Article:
Higa was taken to the main police station but was sent to Queen's psychiatric ward before he could be booked after becoming belligerent.
He was still at Queen's late yesterday afternoon. Higa has four outstanding misdemeanor traffic warrants totalling $2,800. Records show he has 12 prior arrests, but no convictions.
Higa was involved in an Aug. 15, 2004 negligent homicide investigation in connection with the suspected racing death of Andrew Hansen, 20.
Hansen was driving one of three cars apparently racing on H-1 that Sunday morning when he was killed in a wreck near the Alexander Street on-ramp.
Higa was driving a 2001 Acura. He was questioned at a Henry Street location as part of a third-degree negligent homicide investigation, but charges were declined, according to police.
The third car involved fled the scene.
Witnesses yesterday said Higa was quiet when he was arrested. But after a few minutes, while sitting on the road with handcuffs on, he started yelling loudly. "Thank you for everything you have done for my family," Higa said, repeatedly.
'GUY WAS MESSED UP'
Sam Durham, 20, said he saw a man throw the child from the overpass, then walk away, in no hurry to flee the scene.
"He was just walking," Durham said. "He wasn't running."
Durham also said the man had a "thousand-yard stare."
"The guy was messed up," Durham said.
Police did not release details on where Higa was before the death.
But his hospital garments — a teal short-sleeve top and matching shorts — led to questions about whether he had been at a medical facility.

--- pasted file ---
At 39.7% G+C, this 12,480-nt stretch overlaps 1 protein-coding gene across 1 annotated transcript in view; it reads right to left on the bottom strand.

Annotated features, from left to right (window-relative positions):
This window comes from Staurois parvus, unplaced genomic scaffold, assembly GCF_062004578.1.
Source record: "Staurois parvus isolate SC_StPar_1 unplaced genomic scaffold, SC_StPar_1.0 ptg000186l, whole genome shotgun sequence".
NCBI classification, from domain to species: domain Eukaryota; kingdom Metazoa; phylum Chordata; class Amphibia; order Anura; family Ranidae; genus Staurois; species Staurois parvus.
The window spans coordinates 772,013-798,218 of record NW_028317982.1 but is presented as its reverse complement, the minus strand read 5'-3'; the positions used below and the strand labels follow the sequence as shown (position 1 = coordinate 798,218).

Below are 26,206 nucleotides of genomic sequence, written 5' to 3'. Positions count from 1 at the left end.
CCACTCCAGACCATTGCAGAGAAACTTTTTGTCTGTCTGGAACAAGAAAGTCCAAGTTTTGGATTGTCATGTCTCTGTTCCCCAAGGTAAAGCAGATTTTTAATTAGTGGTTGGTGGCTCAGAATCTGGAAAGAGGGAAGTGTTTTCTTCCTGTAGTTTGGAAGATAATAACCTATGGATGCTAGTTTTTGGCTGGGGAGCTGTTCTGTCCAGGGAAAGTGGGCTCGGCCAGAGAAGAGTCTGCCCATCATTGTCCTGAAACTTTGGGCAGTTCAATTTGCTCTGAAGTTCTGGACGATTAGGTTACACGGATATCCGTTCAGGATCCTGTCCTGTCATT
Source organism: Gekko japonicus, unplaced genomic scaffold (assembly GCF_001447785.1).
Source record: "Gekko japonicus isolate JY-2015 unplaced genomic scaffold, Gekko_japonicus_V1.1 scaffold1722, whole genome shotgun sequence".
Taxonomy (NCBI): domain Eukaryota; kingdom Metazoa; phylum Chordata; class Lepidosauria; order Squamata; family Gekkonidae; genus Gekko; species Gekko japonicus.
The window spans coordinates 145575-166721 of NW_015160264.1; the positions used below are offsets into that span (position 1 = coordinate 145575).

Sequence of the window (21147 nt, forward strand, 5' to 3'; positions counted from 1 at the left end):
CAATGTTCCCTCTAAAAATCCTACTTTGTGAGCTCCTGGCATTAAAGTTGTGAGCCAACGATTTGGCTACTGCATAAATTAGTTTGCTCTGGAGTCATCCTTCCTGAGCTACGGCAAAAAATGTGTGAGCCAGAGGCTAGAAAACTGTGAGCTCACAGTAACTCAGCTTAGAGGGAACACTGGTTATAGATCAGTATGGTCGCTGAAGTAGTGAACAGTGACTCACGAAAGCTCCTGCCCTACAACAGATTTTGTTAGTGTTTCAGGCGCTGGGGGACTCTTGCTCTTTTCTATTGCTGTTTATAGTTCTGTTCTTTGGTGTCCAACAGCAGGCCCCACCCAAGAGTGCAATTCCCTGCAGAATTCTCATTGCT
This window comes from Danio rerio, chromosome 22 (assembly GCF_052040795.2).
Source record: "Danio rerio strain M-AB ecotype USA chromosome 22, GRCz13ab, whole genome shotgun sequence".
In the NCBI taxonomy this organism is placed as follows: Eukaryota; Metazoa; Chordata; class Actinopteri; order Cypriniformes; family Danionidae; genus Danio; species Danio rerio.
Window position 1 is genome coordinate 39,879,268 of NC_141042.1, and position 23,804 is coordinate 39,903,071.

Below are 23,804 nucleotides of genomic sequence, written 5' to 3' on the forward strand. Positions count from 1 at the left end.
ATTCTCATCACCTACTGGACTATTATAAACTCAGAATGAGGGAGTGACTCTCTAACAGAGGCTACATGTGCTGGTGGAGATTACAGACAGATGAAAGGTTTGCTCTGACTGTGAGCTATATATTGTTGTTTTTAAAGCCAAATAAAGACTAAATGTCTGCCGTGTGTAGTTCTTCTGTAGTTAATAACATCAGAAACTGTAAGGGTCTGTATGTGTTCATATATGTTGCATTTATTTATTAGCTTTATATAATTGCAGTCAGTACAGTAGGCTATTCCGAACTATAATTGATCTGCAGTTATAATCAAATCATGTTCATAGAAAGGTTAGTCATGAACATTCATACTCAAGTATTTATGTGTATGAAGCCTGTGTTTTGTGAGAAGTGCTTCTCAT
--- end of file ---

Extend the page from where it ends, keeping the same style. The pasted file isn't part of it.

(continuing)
The Queen's Medical Center, the nearest facility with a mental health wing, would not say whether Higa had been a patient previously or had been at the hospital yesterday.
Queen's spokeswoman Rebecca Pollard said in a statement yesterday that the hospital did not have any missing patients. She also said that, "We have not and do not discharge any patients in a clinically unstable condition."
But while Higa apparently was not missing from the hospital yesterday, police said he had been a patient there before and had been admitted as recently as Dec. 11, 2007, after an incident at a Honolulu car dealership in which he locked himself in a car and refused to get out until officers were called to the scene.
Higa was not arrested for an offense but was sent to Queen's for psychiatric evaluation.
Yesterday, Higa indicated to police that he was recently released from Queen's.
Queen's spokeswoman Nicole Pickens said she could not comment on Higa's history as a mental patient at the facility even if police confirmed he had been taken there and provided specific dates. Pickens also declined to say whether Higa was wearing clothes similar to those worn by mental patients in the hospital.
Capt. Frank Fujii, spokesman for the Honolulu Police Department, also declined to comment on whether Higa had been hospitalized recently or where he came from.
Higa graduated from Roosevelt High in 2003.
A classmate said she remembered him as "quiet and weird."
Staff writers Robbie Dingeman and Rod Ohira contributed to this report... SHIRTTAIL -->.. TAGLINE -->